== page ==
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Avatar for plantbec
May 27, 2020 11:06 AM CST
Thread OP
Hi there, I have a monstera plant that has gotten somewhat big, however as you will see in the pictures it's very wide and droopy and just doesn't look the best. I'd like to give it a moss pole as I'm hoping this will help, however getting it in its current pot would be quite a task. Just after some advice as to the best course of action, should I simply put it in a bigger pot with a moss pole? Can you divide monsteras? I have taken two cuttings from it previously so not sure whether taking some more would help with managing size. Any advice very appreciated. Thank you!
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Avatar for oneeyeluke
May 27, 2020 3:22 PM CST
Name: one-eye-luke US.Vet.
Texas (Zone 8a)
Quitter's never Win
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I think most people would tell you to leave the plant alone because its so pretty the way it is. You can divide a philodendron or do a division on your Monstera philodendron. It's best to water the plant thoroughly a week before dividing it, then do a division and put it in soil.

When I do a division on a philodendron I use a butcher knife and cut right down the middle. Make two halfs and pot them up and leave them alone for a while and let them get adjusted.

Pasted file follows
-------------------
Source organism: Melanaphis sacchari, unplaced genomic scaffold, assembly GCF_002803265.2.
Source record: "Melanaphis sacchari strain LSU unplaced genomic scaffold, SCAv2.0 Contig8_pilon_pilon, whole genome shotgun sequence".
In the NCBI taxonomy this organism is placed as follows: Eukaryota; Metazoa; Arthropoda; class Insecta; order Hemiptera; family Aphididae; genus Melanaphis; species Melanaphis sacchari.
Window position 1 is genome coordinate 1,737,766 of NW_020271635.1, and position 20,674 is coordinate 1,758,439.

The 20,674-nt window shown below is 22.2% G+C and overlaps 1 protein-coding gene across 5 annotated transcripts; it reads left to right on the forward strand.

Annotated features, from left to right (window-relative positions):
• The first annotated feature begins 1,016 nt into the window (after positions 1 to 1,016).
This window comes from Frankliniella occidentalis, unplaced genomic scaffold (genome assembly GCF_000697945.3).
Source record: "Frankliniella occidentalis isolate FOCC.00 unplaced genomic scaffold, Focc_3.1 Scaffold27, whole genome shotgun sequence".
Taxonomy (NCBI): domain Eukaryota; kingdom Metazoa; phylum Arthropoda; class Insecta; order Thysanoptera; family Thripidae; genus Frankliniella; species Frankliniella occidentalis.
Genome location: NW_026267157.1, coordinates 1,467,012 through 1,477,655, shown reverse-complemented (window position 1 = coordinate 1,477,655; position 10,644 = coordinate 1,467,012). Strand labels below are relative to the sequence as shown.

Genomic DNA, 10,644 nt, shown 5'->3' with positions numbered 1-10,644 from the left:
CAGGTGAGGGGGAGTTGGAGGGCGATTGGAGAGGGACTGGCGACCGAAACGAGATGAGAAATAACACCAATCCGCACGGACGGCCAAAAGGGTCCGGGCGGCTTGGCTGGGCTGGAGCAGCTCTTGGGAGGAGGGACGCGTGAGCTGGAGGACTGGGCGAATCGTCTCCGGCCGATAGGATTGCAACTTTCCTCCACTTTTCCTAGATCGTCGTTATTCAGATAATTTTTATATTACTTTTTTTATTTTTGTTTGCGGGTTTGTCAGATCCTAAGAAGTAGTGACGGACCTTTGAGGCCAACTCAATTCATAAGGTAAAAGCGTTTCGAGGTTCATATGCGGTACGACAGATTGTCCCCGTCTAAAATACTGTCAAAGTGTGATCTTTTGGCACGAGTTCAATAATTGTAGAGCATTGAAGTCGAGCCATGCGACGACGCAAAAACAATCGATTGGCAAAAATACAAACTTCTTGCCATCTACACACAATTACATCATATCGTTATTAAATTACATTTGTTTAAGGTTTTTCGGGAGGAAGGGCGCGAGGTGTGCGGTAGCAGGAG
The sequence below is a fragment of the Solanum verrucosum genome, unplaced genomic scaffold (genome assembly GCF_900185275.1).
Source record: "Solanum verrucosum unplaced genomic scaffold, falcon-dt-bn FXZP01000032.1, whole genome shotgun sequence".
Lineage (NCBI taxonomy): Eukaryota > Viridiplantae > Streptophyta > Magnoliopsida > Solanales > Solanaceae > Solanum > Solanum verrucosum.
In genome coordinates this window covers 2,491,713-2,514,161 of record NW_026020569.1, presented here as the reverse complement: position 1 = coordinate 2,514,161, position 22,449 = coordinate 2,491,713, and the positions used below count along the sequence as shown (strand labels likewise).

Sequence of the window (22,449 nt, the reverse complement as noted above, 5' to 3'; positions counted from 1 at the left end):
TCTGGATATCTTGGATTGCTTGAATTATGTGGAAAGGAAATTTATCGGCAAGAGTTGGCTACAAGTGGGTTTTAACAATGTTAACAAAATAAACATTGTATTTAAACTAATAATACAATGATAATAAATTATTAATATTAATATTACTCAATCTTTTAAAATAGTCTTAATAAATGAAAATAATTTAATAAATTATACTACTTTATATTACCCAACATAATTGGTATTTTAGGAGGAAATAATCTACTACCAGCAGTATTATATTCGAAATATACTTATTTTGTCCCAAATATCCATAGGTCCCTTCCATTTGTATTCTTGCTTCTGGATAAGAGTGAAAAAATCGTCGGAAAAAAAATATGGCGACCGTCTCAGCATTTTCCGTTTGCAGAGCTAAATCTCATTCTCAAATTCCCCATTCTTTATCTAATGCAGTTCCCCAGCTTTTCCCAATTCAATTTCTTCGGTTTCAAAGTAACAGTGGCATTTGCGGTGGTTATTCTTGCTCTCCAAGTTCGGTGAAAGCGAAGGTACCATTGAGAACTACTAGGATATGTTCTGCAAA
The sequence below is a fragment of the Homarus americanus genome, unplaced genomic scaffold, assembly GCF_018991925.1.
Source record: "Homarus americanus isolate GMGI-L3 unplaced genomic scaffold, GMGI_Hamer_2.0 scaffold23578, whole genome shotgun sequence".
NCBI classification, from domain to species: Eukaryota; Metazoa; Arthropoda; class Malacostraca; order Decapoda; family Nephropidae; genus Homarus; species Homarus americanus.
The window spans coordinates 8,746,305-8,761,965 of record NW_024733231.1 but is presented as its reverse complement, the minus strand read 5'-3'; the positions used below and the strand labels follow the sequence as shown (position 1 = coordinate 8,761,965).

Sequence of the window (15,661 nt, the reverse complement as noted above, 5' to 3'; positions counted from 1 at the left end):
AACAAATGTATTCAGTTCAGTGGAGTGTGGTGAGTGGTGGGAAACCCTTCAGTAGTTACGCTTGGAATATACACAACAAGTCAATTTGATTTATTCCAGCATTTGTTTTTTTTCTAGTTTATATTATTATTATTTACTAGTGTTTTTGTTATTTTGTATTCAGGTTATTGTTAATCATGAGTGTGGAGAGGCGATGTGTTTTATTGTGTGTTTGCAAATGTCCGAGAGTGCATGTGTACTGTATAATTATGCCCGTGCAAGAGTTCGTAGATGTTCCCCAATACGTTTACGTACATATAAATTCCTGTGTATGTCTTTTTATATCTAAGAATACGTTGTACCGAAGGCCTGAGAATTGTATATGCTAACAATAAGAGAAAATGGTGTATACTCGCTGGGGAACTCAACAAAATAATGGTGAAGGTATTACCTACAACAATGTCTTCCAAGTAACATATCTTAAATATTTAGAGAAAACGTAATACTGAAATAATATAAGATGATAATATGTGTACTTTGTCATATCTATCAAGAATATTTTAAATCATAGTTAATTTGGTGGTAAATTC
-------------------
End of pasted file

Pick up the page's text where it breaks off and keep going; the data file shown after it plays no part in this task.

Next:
Now as far as increasing the size of the container you would have a real monster on your hands in a few months if you used a bigger pot. If you split the plant into two smaller plants you could use smaller containers. For the best water management you should keep the plant roots compacted and restricted for best growth. Good luck
NOT A EXPERT! Just a grow worm! I never met a plant I didn’t love.✌
May 28, 2020 8:42 AM CST
Name: Will Creed
Prof. plant consultant & educator
Root division is like surgery; lots can go wrong if not done correctly. It would be a shame for you to lose your healthy Monstera.

This is a plant that is a naturally vining or trailing plant that resists growing upright without increasingly taller stakes or poles. You might consider keeping it as it is by simply pruning off new growth as it grows taller and starts leaning over. Pruning is safe and has no ill-effects on the health of the plant.
Will Creed
Horticultural Help, NYC
Contact me directly at [email protected]
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